When Will Video Game Companies like Twitter?

Josh Chandler · January 11, 2009 · Short URL: https://vator.tv/n/62e

Twitter.com seems to be more "a foot in the door" then a conversation tool for video game companies!

Now, according to Joystiq.com the guy who compiled the Twitter directory of video game companies using Twitter.com is someone  who “knows more about social networking in gaming communities than the rest of us combined”, this said it seems a little post about video game companies not using social media written by Sam Houston was heard loud and clear by the video game industry. Over 36 companies to be precise are now active on Twitter, including Microsoft (XBOX), Capcom,Treyarch and many others. Based on the original post it is easy to see why, it details much of what many other industries are starting to wake up to.

I am interested to see how this Twitter trend will continue to evolve amongst the video game community, the majority of Twitter updates sent out by these accounts such as the official  Star Wars the Old Republic Twitter seem to have offered no value out to the Twitter community, they follow absolutely noone and are followed by 431, and again CCPGames have a Twitter account which follows 0 people and is followed by 188 people.

But something that caught me out slightly was out of the 96 people/ corporate broadcasters using Twitter, who work for these video games companies 91 actually “follow” people, although this may sound promising but a lot of them are simply “corporate broadcasters”, and some of them including @veronica share followers from previous projects such as Tekzilla, Mahalo Daily and CNET’s Buzz Out Loud.

It completly loses me on how the video game companies have acknowledged the presence of social media, yet can only deem it use as a broadcast rather then a conversation mechanism, and the majority of the accounts that take part in conversation publish about 10-15 updates before letting the account become dormant, but still garners followers. It clearly suggests an unwelcoming approach which is only followed by people who want to “know something quicker then RSS or press release”.

It’s one foot in the door for the video game companies who at least I guess make their account and then as Twitter begins to grow into the “mainstream” they may consider being more active on it, I am just slightly dismayed to see bloggers such as Sam Houston who obviously has a very influential blog get their articles read, acted up but never followed through! When will the video games industry act on asserting more power in social media?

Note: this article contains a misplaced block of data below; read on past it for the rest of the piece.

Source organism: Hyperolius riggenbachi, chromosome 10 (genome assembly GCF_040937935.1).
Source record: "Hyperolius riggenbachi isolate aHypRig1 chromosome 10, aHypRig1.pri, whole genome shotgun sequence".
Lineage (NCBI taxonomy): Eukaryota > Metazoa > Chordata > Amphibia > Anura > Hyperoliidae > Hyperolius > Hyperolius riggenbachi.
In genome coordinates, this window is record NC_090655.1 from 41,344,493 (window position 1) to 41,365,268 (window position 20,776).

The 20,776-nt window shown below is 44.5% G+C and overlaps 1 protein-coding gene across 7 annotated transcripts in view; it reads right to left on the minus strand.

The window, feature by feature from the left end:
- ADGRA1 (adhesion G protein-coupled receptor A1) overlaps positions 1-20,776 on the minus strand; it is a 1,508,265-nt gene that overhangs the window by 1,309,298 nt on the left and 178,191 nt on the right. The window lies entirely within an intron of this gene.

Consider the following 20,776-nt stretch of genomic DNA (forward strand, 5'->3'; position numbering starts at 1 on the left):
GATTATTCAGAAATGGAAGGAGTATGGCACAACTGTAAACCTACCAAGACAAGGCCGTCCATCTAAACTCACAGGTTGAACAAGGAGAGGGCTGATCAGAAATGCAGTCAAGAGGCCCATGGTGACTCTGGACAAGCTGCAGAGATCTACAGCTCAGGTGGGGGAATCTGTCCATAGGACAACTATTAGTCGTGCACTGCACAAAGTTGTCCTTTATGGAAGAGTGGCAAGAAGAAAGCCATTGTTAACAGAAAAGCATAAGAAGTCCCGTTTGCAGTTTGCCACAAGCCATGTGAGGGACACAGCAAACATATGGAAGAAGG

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What is Twitter?

Twitter is an online information network that allows anyone with an account to post 140 character messages, called tweets. It is free to sign up. Users then follow other accounts which they are interested in, and view the tweets of everyone they follow in their "timeline." Most Twitter accounts are public, where one does not need to approve a request to follow, or need to follow back. This makes Twitter a powerful "one to many" broadcast platform where individuals, companies or organizations can reach millions of followers with a single message. Twitter is accessible from Twitter.com, our mobile website, SMS, our mobile apps for iPhone, Android, Blackberry, our iPad application, or 3rd party clients built by outside developers using our API. Twitter accounts can also be private, where the owner must approve follower requests. 

Where did the idea for Twitter come from?

Twitter started as an internal project within the podcasting company Odeo. Jack Dorsey, and engineer, had long been interested in status updates. Jack developed the idea, along with Biz Stone, and the first prototype was built in two weeks in March 2006 and launched publicly in August of 2006. The service grew popular very quickly and it soon made sense for Twitter to move outside of Odea. In May 2007, Twitter Inc was founded.

How is Twitter built?

Our engineering team works with a web application framework called Ruby on Rails. We all work on Apple computers except for testing purposes. 

We built Twitter using Ruby on Rails because it allows us to work quickly and easily--our team likes to deploy features and changes multiple times per day. Rails provides skeleton code frameworks so we don't have to re-invent the wheel every time we want to add something simple like a sign in form or a picture upload feature.

How do you make money from Twitter?

There are a few ways that Twitter makes money. We have licensing deals in place with Google, Yahoo!, and Microsoft's Bing to give them access to the "firehose" - a stream of tweets so that they can more easily incorporate those tweets into their search results.

In Summer 2010, we launched our Promoted Tweets product. Promoted Tweets are a special kind of tweet which appear at the top of search results within Twitter.com, if a company has bid on that keyword. Unlike search results in search engines, Promoted Tweets are normal tweets from a business, so they are as interactive as any other tweet - you can @reply, favorite or retweet a Promoted Tweet. 

At the same time, we launched Promoted Trends, where companies can place a trend (clearly marked Promoted) within Twitter's Trending Topics. These are especially effective for upcoming launches, like a movie or album release.

Lastly, we started a Twitter account called @earlybird where we partner with other companies to provide users with a special, short-term deal. For example, we partnered with Virgin America for a special day of fares on Virginamerica.com that were only accessible through the link in the @earlybird tweet.


What's next for Twitter?

We continue to focus on building a product that provides value for users. 

We're building Twitter, Inc into a successful, revenue-generating company that attracts world-class talent with an inspiring culture and attitude towards doing business.